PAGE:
Has Anyone With A Criminal Record Ever Been Elected President Of The US?

Folks alive during the Clinton administration might remember how unusual, and almost endearing, it was to see President Clinton pushing open the doors of McDonald's toting a paper bag with a Big Mac inside. "Here," people thought, "is an everyman president who understands the plight of the common person." Well, at least some people thought so. The former "fat band boy," as Clinton was once called (via The U.S. Sun), then went on to do something that plenty of other people do: have an affair. He also got down with the chronic in his youth, but "didn't inhale." And did we mention that he was impeached for lying under oath regarding the affair? Impeachment is not the same as being accused of a crime, though. Clinton, as History explains, was acquitted rather than convicted.

In the end, some folks find it comforting that presidents are regular folks. Others prefer a more classical version of leadership, where the one in charge represents the best of us — the most unimpeachable, you might say. Some might be fine with a leader who gets down in the club, like Finnish Prime Minister Sanna Marin, who was caught on video rub-a-dubbing during COVID-19 (per BBC). But how about an actual criminal record? Would U.S. voters, let's say, be ok with a president who was a convicted criminal? Does it depend on the type of crime? Is it even possible for a convicted criminal to be president? The answer to the last question is: "yes." 

Only three requirements for the presidency

Folks who grew up in the U.S. all (hopefully) remember the basics of government from grade school: three branches of power (executive, legislative, judicial), a system of checks and balances to restrain abuses of power, etc. So how about the presidency? Exactly how stringent are the requirements for holding the highest office in the land?

As it turns out, it just might be easier to apply for the presidency (that's basically what an election is) than it is to apply for a job at McDonald's. As the White House's website says, there are only three legal qualifications necessary to run for president. These qualifications are laid out in the U.S. Constitution. The president must be a natural born citizen (not born in another country), have lived in the United States for at least 14 years (no lifelong expats allowed), and be at least 35 years old.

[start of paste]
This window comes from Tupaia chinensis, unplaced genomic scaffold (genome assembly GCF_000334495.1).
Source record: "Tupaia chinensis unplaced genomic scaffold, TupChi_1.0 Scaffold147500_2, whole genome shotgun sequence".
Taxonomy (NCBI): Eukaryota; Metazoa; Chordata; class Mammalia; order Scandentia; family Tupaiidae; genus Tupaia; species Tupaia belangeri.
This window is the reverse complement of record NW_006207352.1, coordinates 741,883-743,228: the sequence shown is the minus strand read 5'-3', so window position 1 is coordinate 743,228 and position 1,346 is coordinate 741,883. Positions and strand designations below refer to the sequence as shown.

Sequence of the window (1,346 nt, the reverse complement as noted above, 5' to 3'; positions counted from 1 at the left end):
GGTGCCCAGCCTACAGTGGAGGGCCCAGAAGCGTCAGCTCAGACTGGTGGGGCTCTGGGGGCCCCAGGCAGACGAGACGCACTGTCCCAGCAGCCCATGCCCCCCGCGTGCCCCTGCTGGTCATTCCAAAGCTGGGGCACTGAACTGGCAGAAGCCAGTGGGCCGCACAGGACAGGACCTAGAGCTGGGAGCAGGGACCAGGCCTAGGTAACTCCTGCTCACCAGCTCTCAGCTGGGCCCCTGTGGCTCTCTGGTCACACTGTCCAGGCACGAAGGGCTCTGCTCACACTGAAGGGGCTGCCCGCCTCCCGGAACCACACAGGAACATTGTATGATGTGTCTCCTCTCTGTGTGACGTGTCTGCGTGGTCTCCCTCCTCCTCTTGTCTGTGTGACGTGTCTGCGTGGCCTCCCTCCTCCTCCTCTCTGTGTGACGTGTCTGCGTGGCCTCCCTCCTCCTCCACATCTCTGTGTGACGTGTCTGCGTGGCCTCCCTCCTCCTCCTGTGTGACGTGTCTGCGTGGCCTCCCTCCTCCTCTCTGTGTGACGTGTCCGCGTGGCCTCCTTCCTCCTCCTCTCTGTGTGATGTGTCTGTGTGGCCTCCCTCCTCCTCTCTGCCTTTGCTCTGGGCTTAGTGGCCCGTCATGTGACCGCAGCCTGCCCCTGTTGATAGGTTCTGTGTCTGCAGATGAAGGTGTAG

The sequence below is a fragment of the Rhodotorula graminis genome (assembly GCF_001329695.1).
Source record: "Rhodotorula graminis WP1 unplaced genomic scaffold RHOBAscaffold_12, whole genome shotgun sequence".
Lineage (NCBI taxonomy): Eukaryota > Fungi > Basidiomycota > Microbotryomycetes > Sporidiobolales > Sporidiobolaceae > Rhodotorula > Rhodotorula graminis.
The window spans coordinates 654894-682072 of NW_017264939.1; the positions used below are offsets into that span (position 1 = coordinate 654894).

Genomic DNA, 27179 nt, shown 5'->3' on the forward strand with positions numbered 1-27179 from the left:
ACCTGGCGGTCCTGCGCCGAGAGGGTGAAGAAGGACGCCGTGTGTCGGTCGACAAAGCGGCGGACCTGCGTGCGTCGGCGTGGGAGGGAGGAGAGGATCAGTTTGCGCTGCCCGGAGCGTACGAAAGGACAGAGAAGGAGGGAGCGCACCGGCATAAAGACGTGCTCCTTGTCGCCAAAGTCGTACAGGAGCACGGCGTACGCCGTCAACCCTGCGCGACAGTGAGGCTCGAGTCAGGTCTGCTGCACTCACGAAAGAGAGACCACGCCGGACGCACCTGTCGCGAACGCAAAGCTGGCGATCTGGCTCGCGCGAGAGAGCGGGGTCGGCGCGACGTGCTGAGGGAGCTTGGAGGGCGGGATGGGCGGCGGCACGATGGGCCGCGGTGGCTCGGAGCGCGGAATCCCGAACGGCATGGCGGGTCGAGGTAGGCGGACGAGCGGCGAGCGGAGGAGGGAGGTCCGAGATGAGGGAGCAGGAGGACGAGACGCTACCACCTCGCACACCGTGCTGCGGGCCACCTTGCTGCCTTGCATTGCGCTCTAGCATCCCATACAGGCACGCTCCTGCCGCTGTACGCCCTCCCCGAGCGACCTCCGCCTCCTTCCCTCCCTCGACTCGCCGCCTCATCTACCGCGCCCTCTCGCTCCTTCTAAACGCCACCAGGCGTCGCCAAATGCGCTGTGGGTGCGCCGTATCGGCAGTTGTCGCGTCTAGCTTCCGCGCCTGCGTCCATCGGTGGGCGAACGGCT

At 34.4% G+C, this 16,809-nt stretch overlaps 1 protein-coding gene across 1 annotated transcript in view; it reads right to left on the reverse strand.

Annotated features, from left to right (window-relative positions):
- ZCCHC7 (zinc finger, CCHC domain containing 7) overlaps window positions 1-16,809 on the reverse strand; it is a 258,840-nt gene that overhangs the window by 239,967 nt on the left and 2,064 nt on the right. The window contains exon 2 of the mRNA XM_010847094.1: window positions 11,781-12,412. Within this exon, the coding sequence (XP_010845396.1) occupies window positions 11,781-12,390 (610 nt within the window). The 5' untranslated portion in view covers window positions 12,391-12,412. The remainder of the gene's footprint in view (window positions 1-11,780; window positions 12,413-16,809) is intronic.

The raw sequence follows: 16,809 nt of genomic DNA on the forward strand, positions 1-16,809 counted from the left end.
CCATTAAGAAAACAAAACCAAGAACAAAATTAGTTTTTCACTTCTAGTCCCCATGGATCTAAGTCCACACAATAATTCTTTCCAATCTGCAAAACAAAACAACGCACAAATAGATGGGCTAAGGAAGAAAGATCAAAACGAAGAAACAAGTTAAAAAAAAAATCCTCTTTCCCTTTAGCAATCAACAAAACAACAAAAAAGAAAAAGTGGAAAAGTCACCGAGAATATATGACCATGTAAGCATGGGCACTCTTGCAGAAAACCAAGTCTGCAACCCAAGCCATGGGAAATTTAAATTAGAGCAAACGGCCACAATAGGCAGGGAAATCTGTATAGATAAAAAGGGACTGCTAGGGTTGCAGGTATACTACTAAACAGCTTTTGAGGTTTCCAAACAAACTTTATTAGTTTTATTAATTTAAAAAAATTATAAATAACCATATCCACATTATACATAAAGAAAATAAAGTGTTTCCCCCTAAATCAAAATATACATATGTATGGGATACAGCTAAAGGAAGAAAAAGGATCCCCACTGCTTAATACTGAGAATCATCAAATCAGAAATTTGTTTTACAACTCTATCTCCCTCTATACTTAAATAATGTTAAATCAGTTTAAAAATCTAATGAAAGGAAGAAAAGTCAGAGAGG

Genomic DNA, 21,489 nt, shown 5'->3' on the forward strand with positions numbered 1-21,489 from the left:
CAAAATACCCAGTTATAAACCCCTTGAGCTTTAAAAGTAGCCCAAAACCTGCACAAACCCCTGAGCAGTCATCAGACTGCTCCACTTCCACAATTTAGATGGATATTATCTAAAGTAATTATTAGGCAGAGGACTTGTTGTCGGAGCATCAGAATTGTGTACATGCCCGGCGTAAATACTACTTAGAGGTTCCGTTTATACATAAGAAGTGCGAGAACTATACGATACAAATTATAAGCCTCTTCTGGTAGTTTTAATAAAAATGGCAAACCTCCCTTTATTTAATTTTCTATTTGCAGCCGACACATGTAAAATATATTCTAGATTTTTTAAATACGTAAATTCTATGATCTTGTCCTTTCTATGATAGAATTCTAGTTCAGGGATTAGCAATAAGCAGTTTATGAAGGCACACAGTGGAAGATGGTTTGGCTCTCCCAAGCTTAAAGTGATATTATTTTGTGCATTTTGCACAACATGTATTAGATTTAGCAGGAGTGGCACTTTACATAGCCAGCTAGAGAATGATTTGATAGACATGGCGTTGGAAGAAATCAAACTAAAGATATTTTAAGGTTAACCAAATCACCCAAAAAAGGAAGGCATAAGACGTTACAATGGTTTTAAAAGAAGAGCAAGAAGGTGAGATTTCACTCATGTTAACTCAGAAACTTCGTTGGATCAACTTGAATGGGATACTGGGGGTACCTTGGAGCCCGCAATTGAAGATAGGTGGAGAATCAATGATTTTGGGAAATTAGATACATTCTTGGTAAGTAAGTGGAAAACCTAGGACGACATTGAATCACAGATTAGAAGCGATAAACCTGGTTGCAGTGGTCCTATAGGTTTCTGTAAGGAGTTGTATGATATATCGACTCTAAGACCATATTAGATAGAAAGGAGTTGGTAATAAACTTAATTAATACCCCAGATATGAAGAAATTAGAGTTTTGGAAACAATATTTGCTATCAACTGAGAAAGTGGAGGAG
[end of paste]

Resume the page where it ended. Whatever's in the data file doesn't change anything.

So does it matter if the applicant has a criminal record? Nope. Does it matter if they dealt dope and went to jail for 30 years? Nope. Does it even matter if they ran over like 20 people while drunk driving? Also nope. Legally and officially, these things are all ok. In reality, despite slipping standards of presidential conduct, the public still has standards (we assume). It doesn't seem likely that a mass manslaughterer or dope dealer would be elected over someone who's squeaky clean.

Former criminal candidates

Looking back to history, there have been three convicted criminals who've run for president. This isn't a lot at all, especially since 1,214 people ran for president in 2020 besides the two main candidates, per the BBC. Why didn't you hear about them? It takes lots of ad-bucks to let folks know about your presidential bid, and big news outlets aren't going to talk about people who aren't serious contenders, or who don't spend big on advertising.

So how about those three criminal candidates? In 1920, as Recording Law says, Socialist Party Leader Eugene V. Debs ran for president from jail. His crime? He'd advocated dodging the draft. In the end, he earned 3.4% of votes. Much later in 1992, Lyndon LaRouche also ran for president from prison. He wound up running a total of nine times, and in 1992 garnered less than 0.1% of total votes. Finally, in 2012 Keith Judd got 41% of the Democratic primary vote in West Virginia vs. incumbent Barack Obama. Judd was also one of those guys who ran for president again and again, like a hobby.

How Stuff Works goes into a bit more detail about this whole issue. Congress could potentially pass a law disqualifying certain people from running for president. However, law professor at the University of Iowa College of Law Derek Muller says that the Supreme Court would probably declare the law unconstitutional. So for better or worse, it seems like practically anyone can continue running for president in the foreseeable future.